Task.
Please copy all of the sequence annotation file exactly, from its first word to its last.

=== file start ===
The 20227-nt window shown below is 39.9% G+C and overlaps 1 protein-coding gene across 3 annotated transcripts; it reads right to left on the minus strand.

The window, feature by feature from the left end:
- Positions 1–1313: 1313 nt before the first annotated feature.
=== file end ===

The 20227-nt window shown below is 39.9% G+C and overlaps 1 protein-coding gene across 3 annotated transcripts; it reads right to left on the minus strand.

The window, feature by feature from the left end:
- Positions 1–1313: 1313 nt before the first annotated feature.